BALLMER: We don't choose to put public targets out there. I think we've got a good product, and we'll make some progress. [But] doubling our share in a year isn't going to happen. If it did, that would be fantastic. But we're going to pick up share.
Most users do happen to use more than one search engine, either by design or because they couldn't find what they were looking for or whatever. We want people to get in their vernacular that “hey, it's worth taking a look at the point of view from Microsoft.”
Q: So how did you get to know Qi Lu? I’m assuming you got to know him during the negotiations with Yahoo?
BALLMER: No, not at all. I might have met him once four or five years ago in a prior round of negotiations or something. I basically did not know him at all through Yahoo.
Q: Why is he the right guy for the job?
BALLMER: There are many pieces of [what people refer to as] online, and they're really not all the same. Social networking is different than portals is different than search. And there’s thinking about this as a media business and thinking about it as a search business. I'm not saying [all of these] are inconsistent, but you can give various weights to various factors. And Qi has a very differentiated point of view from everybody we've had leading this business before him. We've tended to have either what I would call solid engineering managers but with no particular depth and expertise in this area, or we tended to have general business people or media people.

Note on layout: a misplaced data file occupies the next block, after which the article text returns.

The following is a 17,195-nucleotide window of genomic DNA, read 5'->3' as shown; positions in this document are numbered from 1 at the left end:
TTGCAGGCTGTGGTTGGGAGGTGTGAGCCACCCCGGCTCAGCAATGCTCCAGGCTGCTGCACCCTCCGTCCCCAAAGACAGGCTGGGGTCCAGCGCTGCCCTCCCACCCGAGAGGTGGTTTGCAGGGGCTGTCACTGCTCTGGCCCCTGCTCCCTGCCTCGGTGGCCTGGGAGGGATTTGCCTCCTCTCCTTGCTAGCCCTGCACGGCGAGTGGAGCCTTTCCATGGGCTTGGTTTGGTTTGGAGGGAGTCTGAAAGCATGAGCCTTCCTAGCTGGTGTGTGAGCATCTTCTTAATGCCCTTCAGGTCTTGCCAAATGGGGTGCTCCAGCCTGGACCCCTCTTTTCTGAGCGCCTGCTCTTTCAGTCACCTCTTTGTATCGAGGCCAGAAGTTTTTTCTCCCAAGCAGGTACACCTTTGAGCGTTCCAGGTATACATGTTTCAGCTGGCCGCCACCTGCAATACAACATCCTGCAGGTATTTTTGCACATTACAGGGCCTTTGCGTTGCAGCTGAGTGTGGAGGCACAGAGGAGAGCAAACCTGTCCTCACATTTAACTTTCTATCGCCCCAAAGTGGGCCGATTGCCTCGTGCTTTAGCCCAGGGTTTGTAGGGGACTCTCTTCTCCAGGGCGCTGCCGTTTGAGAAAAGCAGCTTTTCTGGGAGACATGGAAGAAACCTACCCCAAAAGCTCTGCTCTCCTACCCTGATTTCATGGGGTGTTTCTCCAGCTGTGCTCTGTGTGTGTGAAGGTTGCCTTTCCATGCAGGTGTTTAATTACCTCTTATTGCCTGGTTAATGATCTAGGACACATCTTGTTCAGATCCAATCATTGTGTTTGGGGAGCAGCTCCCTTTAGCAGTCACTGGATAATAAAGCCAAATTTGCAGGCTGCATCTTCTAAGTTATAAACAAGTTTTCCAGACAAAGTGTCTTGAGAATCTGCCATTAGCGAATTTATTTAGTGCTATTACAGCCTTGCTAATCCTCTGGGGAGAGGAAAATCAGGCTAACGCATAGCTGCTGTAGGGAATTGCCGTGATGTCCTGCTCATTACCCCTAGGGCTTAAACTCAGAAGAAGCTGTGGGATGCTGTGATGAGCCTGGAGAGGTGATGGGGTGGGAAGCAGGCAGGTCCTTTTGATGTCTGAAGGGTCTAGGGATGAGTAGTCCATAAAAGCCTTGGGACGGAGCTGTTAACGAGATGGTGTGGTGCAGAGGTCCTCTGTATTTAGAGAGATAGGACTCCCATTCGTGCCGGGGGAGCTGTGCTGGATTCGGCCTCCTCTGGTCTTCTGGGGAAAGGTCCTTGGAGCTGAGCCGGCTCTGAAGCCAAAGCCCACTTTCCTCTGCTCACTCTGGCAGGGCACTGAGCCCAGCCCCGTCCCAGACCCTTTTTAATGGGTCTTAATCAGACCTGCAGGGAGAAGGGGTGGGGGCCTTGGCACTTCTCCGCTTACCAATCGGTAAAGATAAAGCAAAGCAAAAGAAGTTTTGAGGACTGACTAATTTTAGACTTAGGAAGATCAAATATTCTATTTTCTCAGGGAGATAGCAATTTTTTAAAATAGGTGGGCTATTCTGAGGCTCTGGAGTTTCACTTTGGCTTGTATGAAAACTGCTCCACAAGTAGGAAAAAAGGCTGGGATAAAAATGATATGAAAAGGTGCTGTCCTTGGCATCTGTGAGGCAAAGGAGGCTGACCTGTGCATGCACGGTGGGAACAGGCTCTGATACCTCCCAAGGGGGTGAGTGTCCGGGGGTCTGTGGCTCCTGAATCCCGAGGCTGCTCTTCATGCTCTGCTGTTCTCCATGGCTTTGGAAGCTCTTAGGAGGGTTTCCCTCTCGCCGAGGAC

So I said, hey, look, here’s a guy who has studied the economics and knows the business, and he's not a narrow person in the slightest. But on the other hand, you know, he's as deep as you can get in really understanding the dynamics of search, both on the economic side and on the algorithmic side.
Q: Clearly, there’s an offensive reason for Microsoft to want to be a leader in search, in that there are billions of dollars in sales and profits and growth. But there’s also a defensive reason: If you’re not a big player in search, it opens up the playing field for Google to move more aggressively into places where you guys dominate. How much of your Internet strategy is about protecting your core businesses?
BALLMER: You really can't do things for defensive purposes. You really can't. So we're doing this for offensive purposes. It doesn't mean that it might not help us with defense, but any time you start doing things for defensive reasons, I think you're in big trouble. That's just a bias I have.
Q: There are those that I talked to that wonder if Qi, who is known as a technologist, has the business acumen necessary for the job. Many people think you may have hired him because he would be ideal to integrate Yahoo’s search operation if you ever do acquire it.
BALLMER: Nope. He's absolutely the best guy on the planet to run a search business. There are very talented people at some of our competitors, but probably nobody has the mix of exposure to both the technology side and the business side that Qi does.
Q: Can you give us any update on talks with Yahoo? When is the last time you talked to [Yahoo CEO] Carol Bartz?
STEVE BALLMER: I have no update I can give you on that. I could give you the same old "blah blah blah" that I've been giving for months, if you want it: we're not interested in acquisitions, we still think a partnership can make sense when the time is right, I'm sure we'll talk about it, blah blah blah. It’s the same blah blah blah.